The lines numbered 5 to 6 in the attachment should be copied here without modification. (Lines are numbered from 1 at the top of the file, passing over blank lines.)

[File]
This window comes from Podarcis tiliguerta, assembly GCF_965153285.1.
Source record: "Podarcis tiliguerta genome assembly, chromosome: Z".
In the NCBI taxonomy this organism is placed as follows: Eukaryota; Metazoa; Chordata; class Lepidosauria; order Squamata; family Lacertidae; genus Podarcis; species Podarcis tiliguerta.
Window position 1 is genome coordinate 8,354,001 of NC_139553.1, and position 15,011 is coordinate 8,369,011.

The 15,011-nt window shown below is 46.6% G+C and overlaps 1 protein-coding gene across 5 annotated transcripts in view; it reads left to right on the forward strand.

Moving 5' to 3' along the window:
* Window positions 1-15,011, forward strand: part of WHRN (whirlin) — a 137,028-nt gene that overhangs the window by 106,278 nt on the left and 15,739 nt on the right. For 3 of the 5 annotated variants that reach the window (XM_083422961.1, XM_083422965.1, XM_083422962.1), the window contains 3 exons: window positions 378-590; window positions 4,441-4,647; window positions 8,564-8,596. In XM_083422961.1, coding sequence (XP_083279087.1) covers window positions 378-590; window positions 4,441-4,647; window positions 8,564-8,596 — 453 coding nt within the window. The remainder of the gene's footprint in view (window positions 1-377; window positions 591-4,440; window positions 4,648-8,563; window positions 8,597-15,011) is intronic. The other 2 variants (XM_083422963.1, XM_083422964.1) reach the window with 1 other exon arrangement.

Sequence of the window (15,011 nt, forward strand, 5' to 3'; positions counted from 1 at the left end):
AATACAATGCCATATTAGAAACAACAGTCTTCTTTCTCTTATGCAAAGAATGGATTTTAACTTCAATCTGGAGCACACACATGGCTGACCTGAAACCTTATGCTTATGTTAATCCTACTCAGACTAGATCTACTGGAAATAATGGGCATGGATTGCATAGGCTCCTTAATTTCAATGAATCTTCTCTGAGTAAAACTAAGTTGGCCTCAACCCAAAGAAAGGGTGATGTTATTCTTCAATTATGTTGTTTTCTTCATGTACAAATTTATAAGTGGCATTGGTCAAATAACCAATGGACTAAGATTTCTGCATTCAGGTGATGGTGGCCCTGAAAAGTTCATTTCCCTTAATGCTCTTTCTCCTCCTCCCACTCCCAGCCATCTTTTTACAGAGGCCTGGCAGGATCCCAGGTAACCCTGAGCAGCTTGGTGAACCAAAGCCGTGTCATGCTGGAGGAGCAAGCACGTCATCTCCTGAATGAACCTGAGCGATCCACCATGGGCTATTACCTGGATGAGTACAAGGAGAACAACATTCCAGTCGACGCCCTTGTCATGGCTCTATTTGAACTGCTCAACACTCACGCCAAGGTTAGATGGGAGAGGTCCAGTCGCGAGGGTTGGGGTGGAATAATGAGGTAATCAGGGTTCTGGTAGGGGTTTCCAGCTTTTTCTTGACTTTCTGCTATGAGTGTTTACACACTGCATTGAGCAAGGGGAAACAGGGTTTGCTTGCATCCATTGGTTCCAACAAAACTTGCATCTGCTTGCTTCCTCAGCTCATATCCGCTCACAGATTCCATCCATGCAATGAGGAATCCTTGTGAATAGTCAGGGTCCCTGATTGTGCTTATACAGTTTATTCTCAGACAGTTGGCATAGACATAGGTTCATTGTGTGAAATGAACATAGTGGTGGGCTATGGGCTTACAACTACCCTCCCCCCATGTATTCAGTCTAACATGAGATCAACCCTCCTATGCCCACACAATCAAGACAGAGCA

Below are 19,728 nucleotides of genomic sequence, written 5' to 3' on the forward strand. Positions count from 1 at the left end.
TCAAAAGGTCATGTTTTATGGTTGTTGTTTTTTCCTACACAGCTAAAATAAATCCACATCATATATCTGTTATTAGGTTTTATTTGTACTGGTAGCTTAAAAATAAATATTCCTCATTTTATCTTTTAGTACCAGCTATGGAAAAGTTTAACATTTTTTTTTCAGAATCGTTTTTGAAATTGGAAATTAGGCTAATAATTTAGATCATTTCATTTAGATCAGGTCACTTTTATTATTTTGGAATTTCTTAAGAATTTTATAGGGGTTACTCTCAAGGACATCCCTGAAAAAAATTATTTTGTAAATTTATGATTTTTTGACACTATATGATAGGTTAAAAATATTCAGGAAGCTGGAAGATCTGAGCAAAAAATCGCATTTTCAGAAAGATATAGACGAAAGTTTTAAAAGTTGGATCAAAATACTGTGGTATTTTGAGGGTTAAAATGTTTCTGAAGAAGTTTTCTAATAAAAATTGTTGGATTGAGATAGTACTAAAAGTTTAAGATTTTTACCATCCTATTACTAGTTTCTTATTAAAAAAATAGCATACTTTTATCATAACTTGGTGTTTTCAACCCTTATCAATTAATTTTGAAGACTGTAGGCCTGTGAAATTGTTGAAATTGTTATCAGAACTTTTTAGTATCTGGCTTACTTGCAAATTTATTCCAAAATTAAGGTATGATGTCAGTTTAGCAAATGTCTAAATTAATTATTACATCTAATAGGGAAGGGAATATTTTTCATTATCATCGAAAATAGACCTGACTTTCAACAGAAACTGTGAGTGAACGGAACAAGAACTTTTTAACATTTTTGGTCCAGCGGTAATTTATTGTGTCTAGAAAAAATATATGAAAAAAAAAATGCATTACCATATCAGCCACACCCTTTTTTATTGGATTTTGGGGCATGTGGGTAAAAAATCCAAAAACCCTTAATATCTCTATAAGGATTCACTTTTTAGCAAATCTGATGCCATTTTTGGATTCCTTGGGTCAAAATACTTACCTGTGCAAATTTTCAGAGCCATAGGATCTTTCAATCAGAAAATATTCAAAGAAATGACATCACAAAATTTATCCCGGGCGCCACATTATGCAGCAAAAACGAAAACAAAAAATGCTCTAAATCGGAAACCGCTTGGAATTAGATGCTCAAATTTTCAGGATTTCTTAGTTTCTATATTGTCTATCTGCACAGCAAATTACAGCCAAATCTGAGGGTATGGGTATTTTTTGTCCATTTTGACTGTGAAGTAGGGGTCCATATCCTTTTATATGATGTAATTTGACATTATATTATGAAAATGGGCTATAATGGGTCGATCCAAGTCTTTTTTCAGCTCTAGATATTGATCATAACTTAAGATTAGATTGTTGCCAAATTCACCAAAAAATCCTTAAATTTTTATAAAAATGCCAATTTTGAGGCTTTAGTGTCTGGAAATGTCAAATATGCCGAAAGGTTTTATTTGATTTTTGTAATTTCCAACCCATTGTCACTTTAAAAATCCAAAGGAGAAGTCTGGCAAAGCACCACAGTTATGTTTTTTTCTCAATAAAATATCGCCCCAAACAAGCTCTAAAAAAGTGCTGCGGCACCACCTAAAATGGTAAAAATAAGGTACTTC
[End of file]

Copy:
The 15,011-nt window shown below is 46.6% G+C and overlaps 1 protein-coding gene across 5 annotated transcripts in view; it reads left to right on the forward strand.

Moving 5' to 3' along the window: